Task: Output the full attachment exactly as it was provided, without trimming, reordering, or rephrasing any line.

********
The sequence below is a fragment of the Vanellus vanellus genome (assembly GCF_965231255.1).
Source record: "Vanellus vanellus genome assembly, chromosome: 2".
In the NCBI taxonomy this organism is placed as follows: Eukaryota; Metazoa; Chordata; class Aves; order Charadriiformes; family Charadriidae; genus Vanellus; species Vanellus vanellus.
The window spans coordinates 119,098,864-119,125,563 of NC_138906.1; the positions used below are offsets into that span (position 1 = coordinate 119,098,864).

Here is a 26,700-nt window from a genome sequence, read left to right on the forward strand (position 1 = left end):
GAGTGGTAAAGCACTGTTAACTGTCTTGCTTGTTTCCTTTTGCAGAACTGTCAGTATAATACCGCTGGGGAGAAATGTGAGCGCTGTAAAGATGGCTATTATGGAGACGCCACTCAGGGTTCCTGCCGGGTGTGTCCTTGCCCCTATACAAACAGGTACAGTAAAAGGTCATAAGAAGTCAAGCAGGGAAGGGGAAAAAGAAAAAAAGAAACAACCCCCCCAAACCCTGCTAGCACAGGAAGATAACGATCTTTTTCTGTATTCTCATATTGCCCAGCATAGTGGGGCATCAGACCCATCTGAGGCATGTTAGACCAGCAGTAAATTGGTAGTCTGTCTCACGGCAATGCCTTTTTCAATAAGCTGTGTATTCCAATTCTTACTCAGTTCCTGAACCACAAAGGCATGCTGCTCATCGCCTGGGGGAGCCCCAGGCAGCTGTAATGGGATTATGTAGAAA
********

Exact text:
The sequence below is a fragment of the Vanellus vanellus genome (assembly GCF_965231255.1).
Source record: "Vanellus vanellus genome assembly, chromosome: 2".
In the NCBI taxonomy this organism is placed as follows: Eukaryota; Metazoa; Chordata; class Aves; order Charadriiformes; family Charadriidae; genus Vanellus; species Vanellus vanellus.
The window spans coordinates 119,098,864-119,125,563 of NC_138906.1; the positions used below are offsets into that span (position 1 = coordinate 119,098,864).

Here is a 26,700-nt window from a genome sequence, read left to right on the forward strand (position 1 = left end):
GAGTGGTAAAGCACTGTTAACTGTCTTGCTTGTTTCCTTTTGCAGAACTGTCAGTATAATACCGCTGGGGAGAAATGTGAGCGCTGTAAAGATGGCTATTATGGAGACGCCACTCAGGGTTCCTGCCGGGTGTGTCCTTGCCCCTATACAAACAGGTACAGTAAAAGGTCATAAGAAGTCAAGCAGGGAAGGGGAAAAAGAAAAAAAGAAACAACCCCCCCAAACCCTGCTAGCACAGGAAGATAACGATCTTTTTCTGTATTCTCATATTGCCCAGCATAGTGGGGCATCAGACCCATCTGAGGCATGTTAGACCAGCAGTAAATTGGTAGTCTGTCTCACGGCAATGCCTTTTTCAATAAGCTGTGTATTCCAATTCTTACTCAGTTCCTGAACCACAAAGGCATGCTGCTCATCGCCTGGGGGAGCCCCAGGCAGCTGTAATGGGATTATGTAGAAA